Delta Leads the way in Dismantling Annoying Big Carrier Fare Rules
By Kent E. St. John
Senior Travel Editor
With the Cincinnati "SimpliFares" program, which was rolled out in
August, Delta Airlines reduced the number of fares per flight to two in first class and six in economy. It also slashed the highest fares.
For example, the airline reduced the old full walk-up fare to Los Angeles to $499 from $1,202. It also eliminated the Saturday night-stay requirement on flights out of Cincinnati. Now it's open to the rest of the US! As predicted by Time Magazine, GoNOMAD and others, all of the majors are matching Delta, and this is great news for all travelers!
The airline also cut ticket-change fees from $100 to $50, it was reported in Time magazine in December. The changes won't necessarily mean cheaper fares for everyone. Instead, the plan is to streamline fare prices so they won't fluctuate as much, the reports said.
SimpliFares are not the first time Delta has shaken up the industry. In what was considered a major move, Delta was the first US airline to put commission caps on travel agencies.
In retaliation many agencies refused to issue Delta tickets. Soon the other airlines followed suit and the Travel Agency business changed forever. You may also remember that Delta was the first US airline to completely ban smoking on flights. That trend was also followed.
The Bane of Business Flyers
As a travel agency owner, I'll never forget how loudly business travelers complained about the Saturday night stayover rule. Now that Delta has pulled this off, the other carriers have followed suit. And it means that Delta is seriously going after the business travelers, who many of us might have assumed no longer were as active as they will be in 2005!
Gerald Grinstein, Delta's CEO, said one of the things they want to avoid is people talking across the aisle about how much more one person paid than the other. That's not good for business! We all know that this kind of chatter makes people angry when they find out how much more the flight cost them than the other guy.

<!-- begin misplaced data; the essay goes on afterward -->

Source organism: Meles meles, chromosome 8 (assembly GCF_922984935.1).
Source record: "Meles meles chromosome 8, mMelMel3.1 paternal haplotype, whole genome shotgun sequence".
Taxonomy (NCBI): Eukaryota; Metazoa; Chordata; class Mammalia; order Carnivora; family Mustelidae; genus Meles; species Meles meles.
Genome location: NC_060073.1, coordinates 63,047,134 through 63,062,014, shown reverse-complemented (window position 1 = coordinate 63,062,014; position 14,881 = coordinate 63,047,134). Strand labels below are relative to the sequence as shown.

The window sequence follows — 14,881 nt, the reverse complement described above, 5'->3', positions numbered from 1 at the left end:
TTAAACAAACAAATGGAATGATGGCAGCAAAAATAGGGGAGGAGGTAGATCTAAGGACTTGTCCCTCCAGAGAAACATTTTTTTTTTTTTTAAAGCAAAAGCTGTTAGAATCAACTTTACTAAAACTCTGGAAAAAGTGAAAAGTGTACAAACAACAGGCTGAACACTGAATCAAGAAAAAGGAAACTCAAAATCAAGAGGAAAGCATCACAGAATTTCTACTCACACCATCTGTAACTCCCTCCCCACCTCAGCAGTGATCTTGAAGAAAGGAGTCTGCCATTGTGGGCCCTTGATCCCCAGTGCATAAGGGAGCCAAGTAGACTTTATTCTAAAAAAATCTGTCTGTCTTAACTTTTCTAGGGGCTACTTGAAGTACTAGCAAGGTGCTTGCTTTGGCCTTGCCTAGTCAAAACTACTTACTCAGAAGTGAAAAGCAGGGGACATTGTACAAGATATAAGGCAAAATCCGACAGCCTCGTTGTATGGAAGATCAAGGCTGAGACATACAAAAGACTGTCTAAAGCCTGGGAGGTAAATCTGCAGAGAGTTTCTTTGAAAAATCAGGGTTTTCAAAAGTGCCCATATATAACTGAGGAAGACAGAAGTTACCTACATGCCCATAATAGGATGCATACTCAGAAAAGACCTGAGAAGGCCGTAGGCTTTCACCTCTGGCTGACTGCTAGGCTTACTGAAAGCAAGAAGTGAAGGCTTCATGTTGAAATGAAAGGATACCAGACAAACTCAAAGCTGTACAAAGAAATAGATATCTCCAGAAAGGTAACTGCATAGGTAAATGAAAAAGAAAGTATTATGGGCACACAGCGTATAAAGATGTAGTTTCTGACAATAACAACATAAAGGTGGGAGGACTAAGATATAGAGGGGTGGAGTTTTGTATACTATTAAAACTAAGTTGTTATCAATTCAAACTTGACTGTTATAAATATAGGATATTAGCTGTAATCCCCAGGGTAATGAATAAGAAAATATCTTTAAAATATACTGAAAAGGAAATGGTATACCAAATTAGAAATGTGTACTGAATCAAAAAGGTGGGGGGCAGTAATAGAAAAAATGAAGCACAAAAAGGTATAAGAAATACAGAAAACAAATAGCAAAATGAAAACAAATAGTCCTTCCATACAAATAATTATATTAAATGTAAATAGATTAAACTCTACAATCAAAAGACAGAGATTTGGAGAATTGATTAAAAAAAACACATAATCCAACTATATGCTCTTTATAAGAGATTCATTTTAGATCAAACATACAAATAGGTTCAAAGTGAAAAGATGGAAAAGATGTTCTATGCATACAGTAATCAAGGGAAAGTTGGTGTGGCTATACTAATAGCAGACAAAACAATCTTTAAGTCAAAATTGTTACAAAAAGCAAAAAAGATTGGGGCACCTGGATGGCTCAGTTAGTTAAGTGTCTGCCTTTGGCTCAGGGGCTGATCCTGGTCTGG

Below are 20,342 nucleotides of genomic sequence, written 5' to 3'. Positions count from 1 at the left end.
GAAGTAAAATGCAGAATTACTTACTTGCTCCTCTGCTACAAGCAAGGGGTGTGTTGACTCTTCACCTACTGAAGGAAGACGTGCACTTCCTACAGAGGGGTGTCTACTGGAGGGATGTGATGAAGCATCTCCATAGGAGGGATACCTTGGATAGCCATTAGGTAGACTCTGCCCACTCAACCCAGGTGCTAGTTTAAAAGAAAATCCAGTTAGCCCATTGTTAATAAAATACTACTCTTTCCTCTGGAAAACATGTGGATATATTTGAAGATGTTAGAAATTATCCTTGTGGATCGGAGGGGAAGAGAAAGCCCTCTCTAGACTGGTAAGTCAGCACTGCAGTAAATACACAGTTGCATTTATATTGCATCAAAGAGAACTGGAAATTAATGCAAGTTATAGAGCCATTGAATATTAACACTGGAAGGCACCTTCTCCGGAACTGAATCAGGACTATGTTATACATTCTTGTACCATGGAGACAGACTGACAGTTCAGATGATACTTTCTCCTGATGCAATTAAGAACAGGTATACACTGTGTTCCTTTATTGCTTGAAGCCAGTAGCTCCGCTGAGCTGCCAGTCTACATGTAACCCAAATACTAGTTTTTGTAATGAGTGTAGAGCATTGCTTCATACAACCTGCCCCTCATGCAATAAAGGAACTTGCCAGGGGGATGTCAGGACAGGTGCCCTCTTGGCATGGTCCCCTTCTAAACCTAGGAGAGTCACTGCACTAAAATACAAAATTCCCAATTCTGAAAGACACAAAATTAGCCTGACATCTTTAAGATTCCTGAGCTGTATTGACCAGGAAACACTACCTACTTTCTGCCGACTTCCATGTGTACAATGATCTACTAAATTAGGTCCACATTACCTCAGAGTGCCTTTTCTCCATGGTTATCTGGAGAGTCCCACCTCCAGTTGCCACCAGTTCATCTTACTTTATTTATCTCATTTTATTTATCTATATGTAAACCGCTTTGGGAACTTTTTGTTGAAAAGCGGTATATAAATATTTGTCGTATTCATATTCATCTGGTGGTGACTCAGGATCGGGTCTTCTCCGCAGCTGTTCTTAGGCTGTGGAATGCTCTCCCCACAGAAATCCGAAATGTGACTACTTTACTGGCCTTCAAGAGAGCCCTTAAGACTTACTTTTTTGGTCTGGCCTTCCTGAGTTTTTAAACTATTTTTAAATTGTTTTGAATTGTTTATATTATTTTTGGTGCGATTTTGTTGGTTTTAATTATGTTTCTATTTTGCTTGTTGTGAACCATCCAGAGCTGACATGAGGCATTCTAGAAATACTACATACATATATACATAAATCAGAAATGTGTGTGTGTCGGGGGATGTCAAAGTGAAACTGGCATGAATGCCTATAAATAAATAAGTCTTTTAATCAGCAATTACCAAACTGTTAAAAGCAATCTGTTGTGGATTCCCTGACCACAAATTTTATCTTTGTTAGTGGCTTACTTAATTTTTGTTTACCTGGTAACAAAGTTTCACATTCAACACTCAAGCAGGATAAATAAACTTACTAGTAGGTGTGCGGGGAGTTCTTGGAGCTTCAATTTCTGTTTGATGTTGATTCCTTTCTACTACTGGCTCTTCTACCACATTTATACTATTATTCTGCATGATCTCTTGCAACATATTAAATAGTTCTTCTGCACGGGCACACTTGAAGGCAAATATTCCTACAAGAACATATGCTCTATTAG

Delta recently borrowed hundreds of millions of dollars from American Express to keep flying. That makes the mileage if you buy tickets with an AMEX card that much better!
Arlines often pull back on announced price cuts if their competitors don't follow suit, but not this time.
There was no public reaction yesterday by the other airlines making up the "Big Six" — American, Continental, Northwest, US Airways and United.
New Service too
Besides the pricing changes, Delta is adding new service from several destinations, including Kennedy Airport, where the airline is offering more flights to North Carolina, Florida and Pittsburgh. In December, Delta reached an agreement with its pilots that will cut wages by 30 percent. Like the unhappy campers at US Air, there was not much they could do to stop the slide.
Delta is also proving to be thinking not just on corporate moves but in humanitarian ones also. Delta is donating one million Skymiles to be split between three charities involved with the Southeast Asian Tsunami relief. It also has set up a site for Delta Frequent Flyers to follow suit. Members can contribute miles to CARE, UNICEF or the American Red Cross at firstname.lastname@example.org.
The miles will be used to send relief workers to the affected areas. There is currently a 5000 miles minimum donation in place. For more information on donations go to delta.com/skywish We heartily approve Delta’s swift action.
Visit ourKent E. St. John Page with links to all his stories.
Max Hartshorne GoNOMAD Editor,
live on CNN Tuesday January 4, 2005